Role models like Denton enable younger engineers to identify a technical route to the top, boosted by rewards along the way. For example, anyone who writes an externally-published paper in his or her own time is given £200.

There are also internal competitions to find the best research projects, which are then followed up and funded through the award of fellowships. PB also has both global and regional project of the year awards, which are presented at a prestigious ceremony and publicised widely within the organisation – and which come with financial rewards for the winners. The company is keen to ensure its technical talent is recognised and put to best use at every level in the organisation. One mechanism for this is the system of practice area networks (PANs) – virtual communities that bring together people with expertise or interest in specific areas, to share knowledge.

The company has 55 different PANs operating globally, covering areas such as bridge design, sustainability and tunnelling. "I can genuinely say there’s something for everybody here – a programme that really suits them,” says director of transportation Rachel Skinner. "We’re interested in recognising what that talent means, not creating clones." Denton adds: "People’s careers follow different tracks at different times. We encourage people not to see these three pillars [technical, project management/delivery and operational management] as discrete things because the business needs a bit of everything. We want that breadth, but we also want to celebrate people who get to the top in their area."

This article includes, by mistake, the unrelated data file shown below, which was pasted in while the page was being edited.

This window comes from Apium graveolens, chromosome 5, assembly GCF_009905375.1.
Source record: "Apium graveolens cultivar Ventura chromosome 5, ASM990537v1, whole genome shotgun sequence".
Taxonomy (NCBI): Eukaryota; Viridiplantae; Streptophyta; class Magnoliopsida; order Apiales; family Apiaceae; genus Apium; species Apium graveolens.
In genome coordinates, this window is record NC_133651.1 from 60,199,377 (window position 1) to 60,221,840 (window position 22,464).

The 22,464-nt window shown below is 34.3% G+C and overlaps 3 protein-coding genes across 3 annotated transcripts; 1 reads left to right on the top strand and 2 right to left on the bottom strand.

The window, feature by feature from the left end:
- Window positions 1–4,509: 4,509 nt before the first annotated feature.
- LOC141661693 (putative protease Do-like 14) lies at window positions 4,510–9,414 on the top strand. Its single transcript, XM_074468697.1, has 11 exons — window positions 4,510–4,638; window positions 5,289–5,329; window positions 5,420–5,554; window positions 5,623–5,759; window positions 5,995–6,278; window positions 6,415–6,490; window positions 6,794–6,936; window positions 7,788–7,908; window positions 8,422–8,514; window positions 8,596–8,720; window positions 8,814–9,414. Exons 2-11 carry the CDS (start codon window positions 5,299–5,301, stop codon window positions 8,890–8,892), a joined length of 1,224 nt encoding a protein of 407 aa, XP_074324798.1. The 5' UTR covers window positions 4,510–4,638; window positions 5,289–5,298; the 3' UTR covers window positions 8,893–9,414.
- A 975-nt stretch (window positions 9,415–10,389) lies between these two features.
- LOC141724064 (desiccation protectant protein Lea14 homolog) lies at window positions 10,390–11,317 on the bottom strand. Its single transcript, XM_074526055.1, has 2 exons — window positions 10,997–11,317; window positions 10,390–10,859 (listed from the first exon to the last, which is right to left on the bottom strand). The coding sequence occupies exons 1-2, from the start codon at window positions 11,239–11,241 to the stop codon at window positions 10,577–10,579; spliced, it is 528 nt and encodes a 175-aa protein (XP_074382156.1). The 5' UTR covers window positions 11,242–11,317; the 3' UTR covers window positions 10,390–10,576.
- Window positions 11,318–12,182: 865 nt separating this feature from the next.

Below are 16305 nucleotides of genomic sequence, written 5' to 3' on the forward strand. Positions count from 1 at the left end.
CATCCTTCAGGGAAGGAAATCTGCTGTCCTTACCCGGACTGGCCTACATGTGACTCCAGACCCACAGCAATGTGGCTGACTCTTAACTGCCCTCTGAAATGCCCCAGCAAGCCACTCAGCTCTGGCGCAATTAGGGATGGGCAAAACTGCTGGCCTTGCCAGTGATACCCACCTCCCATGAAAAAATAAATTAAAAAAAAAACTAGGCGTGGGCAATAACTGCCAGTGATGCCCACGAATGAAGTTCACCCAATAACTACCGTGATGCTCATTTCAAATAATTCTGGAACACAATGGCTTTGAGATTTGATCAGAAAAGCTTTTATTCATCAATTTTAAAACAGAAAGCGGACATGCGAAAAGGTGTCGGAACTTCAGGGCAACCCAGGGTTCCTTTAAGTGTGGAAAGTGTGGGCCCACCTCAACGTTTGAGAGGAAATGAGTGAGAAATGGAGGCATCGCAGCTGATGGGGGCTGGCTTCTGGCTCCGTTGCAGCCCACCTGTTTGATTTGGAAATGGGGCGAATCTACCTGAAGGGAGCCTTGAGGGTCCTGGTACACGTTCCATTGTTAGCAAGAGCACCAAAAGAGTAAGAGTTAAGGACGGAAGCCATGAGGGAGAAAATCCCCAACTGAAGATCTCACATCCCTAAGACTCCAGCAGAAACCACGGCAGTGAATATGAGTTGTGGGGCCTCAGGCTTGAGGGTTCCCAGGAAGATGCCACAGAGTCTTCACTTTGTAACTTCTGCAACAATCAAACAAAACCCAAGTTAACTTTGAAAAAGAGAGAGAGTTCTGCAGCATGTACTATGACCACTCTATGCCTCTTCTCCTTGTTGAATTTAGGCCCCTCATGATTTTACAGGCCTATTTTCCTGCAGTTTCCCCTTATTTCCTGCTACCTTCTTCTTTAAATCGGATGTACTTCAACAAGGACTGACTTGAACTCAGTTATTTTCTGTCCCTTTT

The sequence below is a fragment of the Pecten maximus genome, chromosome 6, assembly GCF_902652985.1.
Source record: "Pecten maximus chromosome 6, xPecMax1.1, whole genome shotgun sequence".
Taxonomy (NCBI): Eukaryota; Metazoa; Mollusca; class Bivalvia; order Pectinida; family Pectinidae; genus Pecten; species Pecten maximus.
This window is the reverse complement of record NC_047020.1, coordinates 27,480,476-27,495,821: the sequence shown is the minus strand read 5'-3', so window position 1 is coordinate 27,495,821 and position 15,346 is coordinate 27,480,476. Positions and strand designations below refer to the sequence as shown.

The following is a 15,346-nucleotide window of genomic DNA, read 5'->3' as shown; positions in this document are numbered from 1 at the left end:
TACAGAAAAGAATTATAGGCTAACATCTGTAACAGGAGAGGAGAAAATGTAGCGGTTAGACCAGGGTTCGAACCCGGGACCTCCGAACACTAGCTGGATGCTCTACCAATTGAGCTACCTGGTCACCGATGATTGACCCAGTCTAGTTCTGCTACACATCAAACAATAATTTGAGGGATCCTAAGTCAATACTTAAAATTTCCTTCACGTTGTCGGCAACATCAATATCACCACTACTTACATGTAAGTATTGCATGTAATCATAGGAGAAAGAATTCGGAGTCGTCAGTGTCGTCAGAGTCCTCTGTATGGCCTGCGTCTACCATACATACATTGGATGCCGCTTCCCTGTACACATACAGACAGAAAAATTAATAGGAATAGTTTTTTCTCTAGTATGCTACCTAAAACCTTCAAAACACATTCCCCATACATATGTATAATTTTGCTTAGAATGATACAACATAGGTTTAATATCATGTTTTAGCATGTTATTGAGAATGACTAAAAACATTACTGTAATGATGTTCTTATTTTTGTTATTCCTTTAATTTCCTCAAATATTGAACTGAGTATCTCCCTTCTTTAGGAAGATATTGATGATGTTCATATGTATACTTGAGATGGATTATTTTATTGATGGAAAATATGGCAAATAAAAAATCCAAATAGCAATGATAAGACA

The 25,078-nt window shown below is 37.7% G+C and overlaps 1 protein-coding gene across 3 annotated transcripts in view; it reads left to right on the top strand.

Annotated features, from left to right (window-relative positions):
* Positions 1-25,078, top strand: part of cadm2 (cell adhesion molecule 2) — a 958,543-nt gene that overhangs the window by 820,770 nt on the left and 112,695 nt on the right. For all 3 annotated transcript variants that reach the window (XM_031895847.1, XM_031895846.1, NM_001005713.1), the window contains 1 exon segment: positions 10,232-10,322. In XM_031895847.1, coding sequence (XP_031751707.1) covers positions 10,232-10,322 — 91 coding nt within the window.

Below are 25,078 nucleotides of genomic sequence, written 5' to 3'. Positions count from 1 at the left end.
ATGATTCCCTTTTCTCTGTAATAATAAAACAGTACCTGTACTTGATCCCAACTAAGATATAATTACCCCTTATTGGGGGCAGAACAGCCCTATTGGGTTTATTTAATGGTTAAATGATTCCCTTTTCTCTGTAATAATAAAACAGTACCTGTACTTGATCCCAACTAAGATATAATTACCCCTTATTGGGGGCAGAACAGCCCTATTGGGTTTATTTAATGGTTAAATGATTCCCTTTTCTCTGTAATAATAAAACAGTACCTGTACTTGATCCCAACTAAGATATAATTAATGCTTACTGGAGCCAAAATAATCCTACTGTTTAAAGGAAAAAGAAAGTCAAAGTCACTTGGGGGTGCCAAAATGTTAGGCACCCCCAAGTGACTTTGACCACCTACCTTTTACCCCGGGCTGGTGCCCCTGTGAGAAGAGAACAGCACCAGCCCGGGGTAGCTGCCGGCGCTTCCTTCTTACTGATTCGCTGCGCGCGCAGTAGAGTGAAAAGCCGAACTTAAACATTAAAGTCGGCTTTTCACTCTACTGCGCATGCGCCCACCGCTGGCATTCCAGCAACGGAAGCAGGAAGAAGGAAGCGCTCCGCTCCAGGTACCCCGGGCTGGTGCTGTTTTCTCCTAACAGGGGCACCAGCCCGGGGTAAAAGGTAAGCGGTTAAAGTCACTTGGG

RUNNER UP: MOTT MACDONALD
Mott MacDonald senior geotechnical engineer Fleur Loveridge describes the company as being "stuffed full of people who are leaders in their field and who I can learn from. There is no strict path set down for people to follow; the options are there. I’ve never felt that I’ve been pushed to go in any particular direction."

The industry gurus to whom Loveridge refers have been harnessed by the company as "practice leaders" who can take a global view across their discipline and see the bigger picture when it comes to individual projects – advising project managers and helping them to allocate the appropriate resources.

Mott MacDonald has also introduced a team-based project review process called "peer assist", under which an experienced mentor encourages a project team to exchange concerns and ideas. The aim is to help team members examine the way the project is progressing, and encourage all members of the team – however junior – to take ownership of the project and have the opportunity to help find the best solution.